Thursday, January 03, 2013

Africa Needs More Than Western AIDS Grants. Africa Needs Surgeons.

...The need for surgeons in sub-Saharan Africa is so profound that it's genuinely difficult to comprehend. "I was born by C-section, and when I was two months old I had an emergency operation on my stomach. When I was 23, I had appendicitis," Adam Kushner, a lecturer at Columbia Medical School, told me. "Those are three relatively simple procedures. A lot of people that have problems like those in say, Sierra Leone, just die," he said. "I mean, can you imagine a kid falling out of a tree, and then being disabled for the rest of their life because they couldn't get their arm fracture fixed? It's insane." Kushner's organization, Surgeons OverSeas, estimates 56 million people are in need of surgical care on the continent -- twice the population suffering from HIV/AIDS.

In 2009, Kushner worked with the Ministry of Health in Sierra Leone on an audit of the country's surgical capacity. Sierra Leone has a population of six million, roughly the size of Los Angeles and Houston combined, and the study found nine surgeons practicing in the country. The World Health Organization (WHO) estimates that a health system needs one surgeon for every 20,000 citizens to meet the burden of disease. By that measure, Sierra Leone has a shortage of 291 surgeons.

The deficit is equally dire elsewhere in Africa. Kenya and Uganda, with two of the continent's strongest medical education systems, have 355 and 100 surgeons respectively, meeting 19 percent and 7.4 percent of need based on WHO projections. Rwanda has 35. "Everyday I see things that just make me rage inside," Jim Brown, a missionary surgeon in Cameroon, told me.

The results of these deficits are often horrific, as surgical procedures that should be safe and routine -- appendectomies, caesarian sections, and amputations, for instance -- are carried out by general practitioners with little or no training, rather than surgeons. "Every week, almost every day, we have someone in here draining stool from an abdominal incision, or a ureter tied off, or the wrong operation done somewhere else," Brown said, standing atop a ward with 70 beds stretching in three directions. "And very often they die." Brown is slight, with an insufferably honest face and a subtle trace of southern to his locution.

"The ones that really get me are the ones that are told they had surgery -- they get anesthesia and incisions and they take their money, but they don't actually operate. They usually come up here after their third or fourth attempt somewhere else, and they've never had a fistulectomy, or a myomectomy, or whatever it is they need." At another hospital where Brown worked, prior to moving to Mbingo, he found that O.R. staff members were performing surgeries themselves after hours and on weekends.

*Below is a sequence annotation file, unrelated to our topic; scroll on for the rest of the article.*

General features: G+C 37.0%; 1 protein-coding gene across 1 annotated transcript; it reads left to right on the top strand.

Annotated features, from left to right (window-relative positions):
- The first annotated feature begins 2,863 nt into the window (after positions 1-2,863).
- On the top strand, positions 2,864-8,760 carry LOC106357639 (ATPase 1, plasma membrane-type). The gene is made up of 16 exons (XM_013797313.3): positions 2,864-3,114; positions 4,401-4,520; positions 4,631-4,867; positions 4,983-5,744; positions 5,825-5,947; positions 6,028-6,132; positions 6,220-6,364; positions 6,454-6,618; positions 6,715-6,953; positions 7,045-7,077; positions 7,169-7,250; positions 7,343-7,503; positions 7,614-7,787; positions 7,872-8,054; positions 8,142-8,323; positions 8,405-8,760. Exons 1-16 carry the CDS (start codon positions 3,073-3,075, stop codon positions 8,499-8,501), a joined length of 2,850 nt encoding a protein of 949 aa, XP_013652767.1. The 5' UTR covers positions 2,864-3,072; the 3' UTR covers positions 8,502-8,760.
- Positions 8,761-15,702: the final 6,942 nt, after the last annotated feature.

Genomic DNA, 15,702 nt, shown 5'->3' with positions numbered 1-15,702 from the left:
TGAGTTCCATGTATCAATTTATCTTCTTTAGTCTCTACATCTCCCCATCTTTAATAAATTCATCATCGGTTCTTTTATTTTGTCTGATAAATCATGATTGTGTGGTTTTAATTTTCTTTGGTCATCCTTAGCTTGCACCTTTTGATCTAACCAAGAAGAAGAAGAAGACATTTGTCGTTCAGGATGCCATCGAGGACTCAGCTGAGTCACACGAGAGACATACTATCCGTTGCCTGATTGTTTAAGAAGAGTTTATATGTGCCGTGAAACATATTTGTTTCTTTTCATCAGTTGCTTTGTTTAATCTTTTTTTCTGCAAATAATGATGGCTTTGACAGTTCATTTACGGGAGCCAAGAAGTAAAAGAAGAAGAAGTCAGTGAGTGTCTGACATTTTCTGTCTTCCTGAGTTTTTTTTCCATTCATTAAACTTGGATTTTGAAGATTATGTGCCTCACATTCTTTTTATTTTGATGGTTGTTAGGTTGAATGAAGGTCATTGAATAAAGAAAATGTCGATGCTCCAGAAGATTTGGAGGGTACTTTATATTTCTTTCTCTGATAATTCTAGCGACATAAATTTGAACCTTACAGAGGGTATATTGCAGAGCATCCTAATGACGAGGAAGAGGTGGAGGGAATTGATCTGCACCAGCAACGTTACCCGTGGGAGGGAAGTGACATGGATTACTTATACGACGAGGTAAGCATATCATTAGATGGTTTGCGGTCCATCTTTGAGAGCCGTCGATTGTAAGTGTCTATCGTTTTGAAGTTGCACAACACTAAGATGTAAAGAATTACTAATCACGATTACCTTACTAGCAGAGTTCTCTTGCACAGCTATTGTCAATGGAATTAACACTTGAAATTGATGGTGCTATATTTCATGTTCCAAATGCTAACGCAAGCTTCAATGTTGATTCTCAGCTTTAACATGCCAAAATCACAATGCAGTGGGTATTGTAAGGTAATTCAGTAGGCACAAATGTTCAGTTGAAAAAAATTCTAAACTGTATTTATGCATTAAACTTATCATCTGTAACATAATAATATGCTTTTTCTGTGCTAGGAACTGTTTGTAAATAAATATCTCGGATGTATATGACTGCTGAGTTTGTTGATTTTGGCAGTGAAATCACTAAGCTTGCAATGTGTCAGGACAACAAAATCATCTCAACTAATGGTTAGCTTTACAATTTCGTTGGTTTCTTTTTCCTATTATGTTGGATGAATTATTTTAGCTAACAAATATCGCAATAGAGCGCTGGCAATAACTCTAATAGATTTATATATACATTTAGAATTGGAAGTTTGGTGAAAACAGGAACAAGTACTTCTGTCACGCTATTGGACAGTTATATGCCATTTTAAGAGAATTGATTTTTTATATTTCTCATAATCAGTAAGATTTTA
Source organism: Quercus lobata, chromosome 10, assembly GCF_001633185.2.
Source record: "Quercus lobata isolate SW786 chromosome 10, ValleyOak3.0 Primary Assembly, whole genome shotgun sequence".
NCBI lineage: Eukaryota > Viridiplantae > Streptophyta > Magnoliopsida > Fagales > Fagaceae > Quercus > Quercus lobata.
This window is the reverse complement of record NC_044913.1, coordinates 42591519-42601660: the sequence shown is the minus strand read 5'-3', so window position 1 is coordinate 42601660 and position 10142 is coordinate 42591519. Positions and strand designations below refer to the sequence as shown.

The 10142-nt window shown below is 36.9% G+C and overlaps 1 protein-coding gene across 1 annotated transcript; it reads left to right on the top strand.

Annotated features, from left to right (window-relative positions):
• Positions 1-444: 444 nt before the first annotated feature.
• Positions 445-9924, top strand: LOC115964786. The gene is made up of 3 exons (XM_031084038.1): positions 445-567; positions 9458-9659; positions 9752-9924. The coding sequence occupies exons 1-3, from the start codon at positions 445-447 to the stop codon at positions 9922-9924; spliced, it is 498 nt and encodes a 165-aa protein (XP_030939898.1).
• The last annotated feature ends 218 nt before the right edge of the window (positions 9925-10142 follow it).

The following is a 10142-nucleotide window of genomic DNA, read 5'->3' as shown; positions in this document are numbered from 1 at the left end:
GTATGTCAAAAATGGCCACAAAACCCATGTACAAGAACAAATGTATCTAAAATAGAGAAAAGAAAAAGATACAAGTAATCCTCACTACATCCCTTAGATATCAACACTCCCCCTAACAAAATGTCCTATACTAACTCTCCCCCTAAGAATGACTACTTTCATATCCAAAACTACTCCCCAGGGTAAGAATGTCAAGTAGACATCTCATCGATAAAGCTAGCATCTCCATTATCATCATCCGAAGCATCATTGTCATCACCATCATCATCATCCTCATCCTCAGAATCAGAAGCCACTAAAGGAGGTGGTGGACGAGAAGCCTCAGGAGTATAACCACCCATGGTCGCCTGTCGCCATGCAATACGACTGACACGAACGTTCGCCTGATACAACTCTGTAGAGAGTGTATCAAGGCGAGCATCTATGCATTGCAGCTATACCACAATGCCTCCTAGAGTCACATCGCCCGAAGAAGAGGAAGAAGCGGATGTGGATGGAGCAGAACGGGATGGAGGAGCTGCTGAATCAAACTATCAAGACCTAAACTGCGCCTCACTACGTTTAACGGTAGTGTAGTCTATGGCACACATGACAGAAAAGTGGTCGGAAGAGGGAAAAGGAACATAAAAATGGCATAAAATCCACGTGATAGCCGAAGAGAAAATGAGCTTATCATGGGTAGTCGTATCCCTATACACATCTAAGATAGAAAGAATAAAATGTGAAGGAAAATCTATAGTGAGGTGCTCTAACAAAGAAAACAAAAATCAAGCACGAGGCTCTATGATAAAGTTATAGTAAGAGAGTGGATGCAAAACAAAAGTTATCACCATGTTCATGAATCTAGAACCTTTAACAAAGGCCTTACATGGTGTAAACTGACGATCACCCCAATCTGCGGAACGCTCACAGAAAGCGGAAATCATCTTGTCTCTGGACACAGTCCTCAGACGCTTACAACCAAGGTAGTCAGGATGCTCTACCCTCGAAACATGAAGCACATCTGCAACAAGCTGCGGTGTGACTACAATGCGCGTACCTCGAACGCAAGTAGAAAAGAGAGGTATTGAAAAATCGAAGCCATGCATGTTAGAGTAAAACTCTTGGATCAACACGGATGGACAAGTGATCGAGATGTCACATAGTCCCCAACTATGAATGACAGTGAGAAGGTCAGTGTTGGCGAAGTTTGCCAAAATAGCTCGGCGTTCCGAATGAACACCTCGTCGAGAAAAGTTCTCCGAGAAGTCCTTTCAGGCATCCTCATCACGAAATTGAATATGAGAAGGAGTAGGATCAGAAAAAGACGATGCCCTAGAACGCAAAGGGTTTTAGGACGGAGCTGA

"One of the biggest problems I see," Kushner told me, "is that ministries of health are hesitant to pursue surgical programs because the donors don't want it. The money is coming in and earmarked for certain programs. And even though you see a need for another type of program, you don't want to piss off your donors. There's this perception that surgery is expensive."...

 Of the foreign aid dollars spent by the State Department on global health last year, nearly half went to the purchase of antiretroviral drugs for those suffering from HIV/AIDS. The State Department and PEPFAR (the President's Emergency Plan For AIDS Relief) provide financial assistance for training through a dizzying array of channels. The U.S. Agency for International Development (USAID), the primary vehicle for State's foreign assistance programs, couldn't produce a figure for total dollars spent training foreign healthcare professionals in recent years for me, let alone a figure for surgical programs. In the last two years, the Office of the Global AIDS Coordinator (OGAC) has also rolled out $130 million in training related grants intended to reach beyond HIV/AIDS treatment toward bolstering health systems. The grants -- most of which range between $500,000 and $1 million over five years -- pair U.S. medical schools with African counterparts and tackle a broad range of issues. Surgery is notably scant in grant descriptions, and where it does appear, it seems like an addendum... 

"The whole idea of valuing the patient is crucial to the training," Brown told me. "Without that change of heart, the temptations are just too great, for power, for prestige, for money. It's everything they've seen modeled. They're well trained now, and they can go push people around, so it energizes me when I see that, with nobody looking, they do the right thing."…

In 2008, two of the preeminent figures in international health policy published a paper on surgical need in the developing world. Paul Farmer, who teaches at Harvard Medical School, and Jim Kim, who now runs the World Bank, wrote: "Although disease treatable by surgery remains a ranking killer of the world's poor, major financers of public health have shown that they do not regard surgical disease as a priority." In Africa, they wrote, "surgery can be thought of as the neglected stepchild of global public health."

Read the rest of "God's Surgeons in Africa" by Brian Till here in The Atlantic.